Earlier in the week I posted a brief "consumer alert" because of an ongoing gas leak with a recently installed "built in" gas oven. While I would still suggest heightened awareness if anyone is getting ready to replace an older built in gas oven, I've had a chance to think about some of the issues involved, now that all is taken care of. And, one of the appliance repairmen in particular was quite helpful in response to my (numerous) questions and concerns. When everything was finally resolved, he suggested, "bake something simple at first" (to try out the repaired connections) and the meatloaf turned out fine!
What stands out most is the fact that not just Sears, but also other appliance retailers are no longer able to cover many contingencies after appliances purchases, as they once were. For the sake of contrast to those Maytag repairman commercials, think of computer repair people and the "fires" they routinely put out, i.e. a bit of everything. Bottom line: what this means is considerable additional costs might be incurred, besides the initial purchase and installation of the appliance.
Apparently a lack of service availability is a fairly recent development, else the local Sears might have been more honest how to deal with the matter. A once reliable retailer who has been around all my life, this company probably didn't want to tell me, "Call an appliance repairman". Which of course turned out to be the solution, because - after all - Sears and appliance repairmen were practically the same image in the public's imagination, for at least fifty years.
That might explain why every time someone tried to resolve the matter, we were repeatedly told to contact a plumber. While I don't know about elsewhere, the local plumbers don't deal with gas related issues. Or, perhaps it is just this particular retail outlet, whose management has a "failure to communicate". At any rate, some readers doubtless know better than I did, to be prepared for the possibility of hiring other appliance repair people, besides those that help with the initial installation.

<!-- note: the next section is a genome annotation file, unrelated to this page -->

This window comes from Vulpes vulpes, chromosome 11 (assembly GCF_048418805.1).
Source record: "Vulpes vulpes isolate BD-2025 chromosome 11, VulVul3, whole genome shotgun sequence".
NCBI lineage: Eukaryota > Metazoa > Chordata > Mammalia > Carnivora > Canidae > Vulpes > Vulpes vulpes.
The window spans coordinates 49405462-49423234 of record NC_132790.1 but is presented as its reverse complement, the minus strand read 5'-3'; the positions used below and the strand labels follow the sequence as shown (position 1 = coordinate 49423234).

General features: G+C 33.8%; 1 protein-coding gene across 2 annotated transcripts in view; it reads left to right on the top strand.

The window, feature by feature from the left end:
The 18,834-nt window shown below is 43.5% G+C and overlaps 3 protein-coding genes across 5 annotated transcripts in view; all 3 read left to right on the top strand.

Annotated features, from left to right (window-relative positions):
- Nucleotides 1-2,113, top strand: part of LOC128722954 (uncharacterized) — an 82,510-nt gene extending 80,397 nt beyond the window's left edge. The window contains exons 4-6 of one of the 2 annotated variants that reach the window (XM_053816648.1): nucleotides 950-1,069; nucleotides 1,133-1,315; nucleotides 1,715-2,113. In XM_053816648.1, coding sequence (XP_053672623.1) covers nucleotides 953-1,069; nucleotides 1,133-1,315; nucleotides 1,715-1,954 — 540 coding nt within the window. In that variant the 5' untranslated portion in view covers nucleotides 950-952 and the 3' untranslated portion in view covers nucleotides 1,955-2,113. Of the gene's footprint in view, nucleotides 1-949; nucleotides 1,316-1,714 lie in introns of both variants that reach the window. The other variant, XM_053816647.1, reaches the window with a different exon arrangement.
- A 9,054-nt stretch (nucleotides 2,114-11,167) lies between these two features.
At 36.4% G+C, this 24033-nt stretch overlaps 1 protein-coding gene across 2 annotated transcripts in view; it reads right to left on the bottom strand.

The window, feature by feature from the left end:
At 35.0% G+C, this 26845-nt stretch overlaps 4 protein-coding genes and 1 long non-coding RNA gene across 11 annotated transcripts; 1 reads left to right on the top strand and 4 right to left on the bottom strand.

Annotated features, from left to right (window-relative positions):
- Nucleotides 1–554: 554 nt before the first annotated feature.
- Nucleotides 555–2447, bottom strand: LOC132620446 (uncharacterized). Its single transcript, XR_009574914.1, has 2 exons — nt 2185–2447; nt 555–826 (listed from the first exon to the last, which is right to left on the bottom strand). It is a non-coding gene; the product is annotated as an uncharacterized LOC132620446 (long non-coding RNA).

How might one think about this in a larger sense? Services don't necessarily have to be a weak link, but it depends on the product in question, the price range and distribution, even the way a product fits into the lives of a population. For instance, even though it can be frustrating for new car owners to not be able to maintain their own cars in the present, cars and related repair costs are relatively expensive compared to many tradable goods - which consumers already accept as a given. So there are generally auto service options at the ready, which for the right price are willing to the do the job - properly, one hopes. Local knowledge for appliance repair? Not so much.
The other serviceman was more to the point: "You're lucky it didn't blow", he said. Hmm, likely I'll never know how true that might have been. But if a significant chance of blowing up the house actually existed, why did the Sears store which sold the appliance, tell us numerous times that there was nothing they could do about their own faulty installation? As it turned out, there were two problems, and more significantly: neither really originated within the retail outlet - a factor which doubtless matters, legally.
First, a wrong part was used when the oven was assembled in the factory, i.e. a valve connecting to an electric starter (in place of a pilot light), and so a new one had to be special ordered (yep, from Sears) before repairs could take place. In other words, that was a service mistake which originated on the part of the company that sold Sears the oven.
The other service mistake stemmed from the installation itself, after the oven left the store premises. In this case, the contracted installers did not have a pipe thread fitting on hand to hook up to the gas line, so they used a flared fitting instead. In our small town there is no longer a hardware store. Of course, who knows whether the initial installers would have bothered checking out a local retailer, if they indeed were cognizant of the problem. Luckily when the oven was finally taken care of, a local auto store had the proper pipe thread fitting, and actually gave it to the appliance repairmen at no charge.
I "get" that some people would say, this should have been both Sear's problem and responsibility! For a long time that was likely the case. But present day contract work (which is a part of so many lives) for repairs, is nothing like the earlier circumstance when companies were able to hire employees directly - in any number of ways. Retailers who remain in business, are competing with product pricing strategies which don't leave a lot of room left over to pay for standard employment. As one repairman said, "Lowes may order 1000 ovens at a time, with very little profit on each oven."
And who knows? This particular form of services deficits may be a temporary strategy as well. At least one of the mistakes with the oven never should have happened at all - in that the need for a pipe thread fitting seemed quite obvious. I'm just glad it's taken care of, and hope that none of my readers have to deal with anything on the scale of ka-boom possibilities.